A Richland thrift shop that provided an outlet for grieving families to donate their loved ones’ items and a place where shoppers could feel good about supporting a cause will close its doors next month.
Repeat Boutique, a thrift store operated by Tri-Cities Chaplaincy, shutters its shop in the Uptown Shopping Center on Nov. 17. It has stopped accepting donations.
The announcement follows the closures of Chaplaincy’s downtown Kennewick store in 2020 and its Pasco store in 2022.
The decision wasn’t an easy one for the nonprofit that offers bereavement and hospice services, including operating the largest hospice program in Benton County and the only one serving Franklin County.
“We are not in the business of retail. … As all nonprofits know, you have to regularly go back to your mission. What’s the focus? What are we doing? Are we serving our community best?” said Laurie Jackson, chief executive officer for Chaplaincy.
Repeat Boutique’s original mission was to offset the cost of operating the hospice program, which operates at a deficit — $228,000 in 2022 and $230,000 in 2023. But it’s never been successful since it operates in the red.
“In the last five years, we’ve lost nearly $200,000 on Repeat Boutique,” Jackson said.
The Richland shop’s core volunteers who staff the store were saddened by the news as Repeat Boutique provided a way to educate the community about Chaplaincy’s services, Jackson said. In 2022, volunteers provided 1,680 hours of service.
“I love what Repeat Boutique stands for. I love having the conversations with customers. People are coming and bringing boxes of things from their loved ones who died in hospice (care) and we have been able to gently care for those things, which is another way of being able to help with bereavement,” she said.
The thrift store employs three paid workers, but turnover has been high — 144% in the last year, Jackson said. Chaplaincy has had to rely on the services of a temp agency to staff the store.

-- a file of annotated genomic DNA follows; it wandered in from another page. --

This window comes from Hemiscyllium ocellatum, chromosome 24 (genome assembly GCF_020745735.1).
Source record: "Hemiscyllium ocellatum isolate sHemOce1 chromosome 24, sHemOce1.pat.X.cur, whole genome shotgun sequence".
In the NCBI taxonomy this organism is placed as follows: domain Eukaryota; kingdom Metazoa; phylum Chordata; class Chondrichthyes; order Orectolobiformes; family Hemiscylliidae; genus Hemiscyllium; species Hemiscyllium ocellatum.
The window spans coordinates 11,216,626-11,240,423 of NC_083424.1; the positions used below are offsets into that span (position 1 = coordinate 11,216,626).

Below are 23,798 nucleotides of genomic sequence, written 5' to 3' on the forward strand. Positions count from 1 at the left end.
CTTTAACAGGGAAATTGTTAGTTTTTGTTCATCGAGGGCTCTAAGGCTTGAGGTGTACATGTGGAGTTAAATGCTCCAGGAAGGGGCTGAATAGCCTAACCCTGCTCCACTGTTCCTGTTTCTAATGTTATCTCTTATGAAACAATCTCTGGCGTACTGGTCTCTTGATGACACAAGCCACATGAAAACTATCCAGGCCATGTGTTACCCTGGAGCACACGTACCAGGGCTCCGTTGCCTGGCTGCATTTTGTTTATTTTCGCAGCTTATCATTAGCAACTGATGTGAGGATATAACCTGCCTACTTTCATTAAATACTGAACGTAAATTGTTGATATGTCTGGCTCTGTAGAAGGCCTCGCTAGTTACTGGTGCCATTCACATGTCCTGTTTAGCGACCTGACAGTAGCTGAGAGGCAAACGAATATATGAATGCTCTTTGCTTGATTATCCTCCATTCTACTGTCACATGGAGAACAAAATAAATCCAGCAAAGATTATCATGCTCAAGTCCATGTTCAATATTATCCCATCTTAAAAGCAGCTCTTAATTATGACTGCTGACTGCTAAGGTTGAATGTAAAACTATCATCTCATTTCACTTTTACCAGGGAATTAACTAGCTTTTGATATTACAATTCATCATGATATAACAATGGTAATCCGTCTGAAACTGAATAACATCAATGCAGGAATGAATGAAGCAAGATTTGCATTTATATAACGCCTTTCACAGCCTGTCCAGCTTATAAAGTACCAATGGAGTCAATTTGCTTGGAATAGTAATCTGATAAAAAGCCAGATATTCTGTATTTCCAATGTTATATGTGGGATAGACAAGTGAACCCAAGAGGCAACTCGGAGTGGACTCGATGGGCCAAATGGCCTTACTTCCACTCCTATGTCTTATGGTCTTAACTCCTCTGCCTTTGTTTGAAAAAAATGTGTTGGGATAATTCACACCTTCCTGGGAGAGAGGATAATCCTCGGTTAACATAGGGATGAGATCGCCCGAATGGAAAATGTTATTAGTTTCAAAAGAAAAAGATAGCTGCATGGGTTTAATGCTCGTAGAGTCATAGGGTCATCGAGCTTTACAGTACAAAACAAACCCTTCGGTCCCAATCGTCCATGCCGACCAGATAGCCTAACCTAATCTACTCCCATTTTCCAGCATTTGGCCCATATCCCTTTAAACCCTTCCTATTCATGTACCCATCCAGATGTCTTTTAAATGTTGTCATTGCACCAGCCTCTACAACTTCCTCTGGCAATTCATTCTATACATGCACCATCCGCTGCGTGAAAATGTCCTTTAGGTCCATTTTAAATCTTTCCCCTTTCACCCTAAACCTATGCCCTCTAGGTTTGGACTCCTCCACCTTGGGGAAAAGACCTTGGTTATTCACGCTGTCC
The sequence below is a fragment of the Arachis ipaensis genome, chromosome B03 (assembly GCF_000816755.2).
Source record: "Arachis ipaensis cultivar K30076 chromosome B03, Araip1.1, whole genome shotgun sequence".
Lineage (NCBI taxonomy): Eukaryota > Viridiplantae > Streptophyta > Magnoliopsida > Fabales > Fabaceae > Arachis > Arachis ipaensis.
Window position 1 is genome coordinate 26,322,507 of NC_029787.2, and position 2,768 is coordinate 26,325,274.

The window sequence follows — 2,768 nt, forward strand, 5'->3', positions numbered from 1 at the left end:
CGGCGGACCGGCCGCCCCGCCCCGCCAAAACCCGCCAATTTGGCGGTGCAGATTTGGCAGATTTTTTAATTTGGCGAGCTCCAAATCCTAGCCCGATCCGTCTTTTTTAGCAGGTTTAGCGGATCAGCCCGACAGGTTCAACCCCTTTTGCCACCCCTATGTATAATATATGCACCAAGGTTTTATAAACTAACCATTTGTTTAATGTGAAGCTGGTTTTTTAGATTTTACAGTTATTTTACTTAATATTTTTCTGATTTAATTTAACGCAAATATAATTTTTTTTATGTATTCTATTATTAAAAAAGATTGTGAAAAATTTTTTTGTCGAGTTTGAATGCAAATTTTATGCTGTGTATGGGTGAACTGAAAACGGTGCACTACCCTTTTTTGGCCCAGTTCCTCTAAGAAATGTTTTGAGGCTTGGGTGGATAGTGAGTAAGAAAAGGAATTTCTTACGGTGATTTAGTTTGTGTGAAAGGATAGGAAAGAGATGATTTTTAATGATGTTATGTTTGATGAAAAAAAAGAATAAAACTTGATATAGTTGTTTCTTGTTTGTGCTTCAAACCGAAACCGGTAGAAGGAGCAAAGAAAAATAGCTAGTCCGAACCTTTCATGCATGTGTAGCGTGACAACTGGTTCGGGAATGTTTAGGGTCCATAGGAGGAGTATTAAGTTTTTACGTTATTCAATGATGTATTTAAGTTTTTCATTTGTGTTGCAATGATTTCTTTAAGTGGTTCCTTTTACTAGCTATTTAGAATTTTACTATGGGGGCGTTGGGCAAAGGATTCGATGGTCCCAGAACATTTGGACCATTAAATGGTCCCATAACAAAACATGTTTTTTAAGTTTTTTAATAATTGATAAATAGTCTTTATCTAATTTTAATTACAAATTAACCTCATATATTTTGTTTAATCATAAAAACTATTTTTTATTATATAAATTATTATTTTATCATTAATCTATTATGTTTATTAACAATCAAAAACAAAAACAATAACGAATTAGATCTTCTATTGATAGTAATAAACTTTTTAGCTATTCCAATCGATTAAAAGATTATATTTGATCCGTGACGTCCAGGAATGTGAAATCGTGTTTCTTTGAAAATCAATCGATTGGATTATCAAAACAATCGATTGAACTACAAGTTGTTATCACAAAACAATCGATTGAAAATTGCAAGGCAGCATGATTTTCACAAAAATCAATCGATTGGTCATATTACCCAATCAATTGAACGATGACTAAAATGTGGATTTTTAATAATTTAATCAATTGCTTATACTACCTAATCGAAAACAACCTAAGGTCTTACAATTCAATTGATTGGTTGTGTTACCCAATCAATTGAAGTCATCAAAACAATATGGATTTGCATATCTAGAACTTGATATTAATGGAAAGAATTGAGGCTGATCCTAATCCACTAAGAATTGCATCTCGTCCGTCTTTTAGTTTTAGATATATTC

Store employees have been encouraged to apply for open positions within the agency. The store’s lease runs out Dec. 31.
Jackson said indirect costs also have taken a toll. Core Chaplaincy staff have been tapped to keep the store afloat, with the human resources department working on the store’s staffing challenges and the aging building requiring the maintenance department’s attention.
Another big expense has been paying to dispose of donations that can’t be sold in the store. Chaplaincy’s 2022 Community Impact Report noted that 61,663 items were donated last year, generating more than $312,000 in sales.
“It’s not a rational decision to keep it going if it’s not meeting the core need of our mission, and it’s losing all kinds of money even on its best day,” Jackson said.
Jackson hopes the dedicated volunteers who work at the store will “be able to take the passion that they have for Repeat Boutique and apply it to our current hospice families.”
Volunteers are critical to Chaplaincy’s work, as Medicare requires 5% of all patient contact to be done by hospice volunteers.
Jackson wants to make it clear to the community that Chaplaincy wants to keep investing in programs that support its overall mission. It reopened its palliative care program this year after closing it in 2020 due to the pandemic pressures, and plans are underway to remodel the 27-year-old Hospice House in Kennewick.
It has restructured Cork’s Place Grief Center to serve more kids and their families than ever before.
“We need to be sticking with what we’re experts in,” Jackson said.
The nonprofit will focus its philanthropy team on bridging existing funding gaps. It launched a new fundraiser in August — Bubbles and Brunch, a designer bag benefit and auction — which raised $56,000, including donations from 64 people who had never given to Chaplaincy before.
“That’s a big deal,” Jackson said.
The event will return in 2024.
Chaplaincy served 1,257 hospice patients and their families in 2022, and 1,252 adults and 333 children or teens through its bereavement program in 2022.
Go to: TCCBestLife.org.
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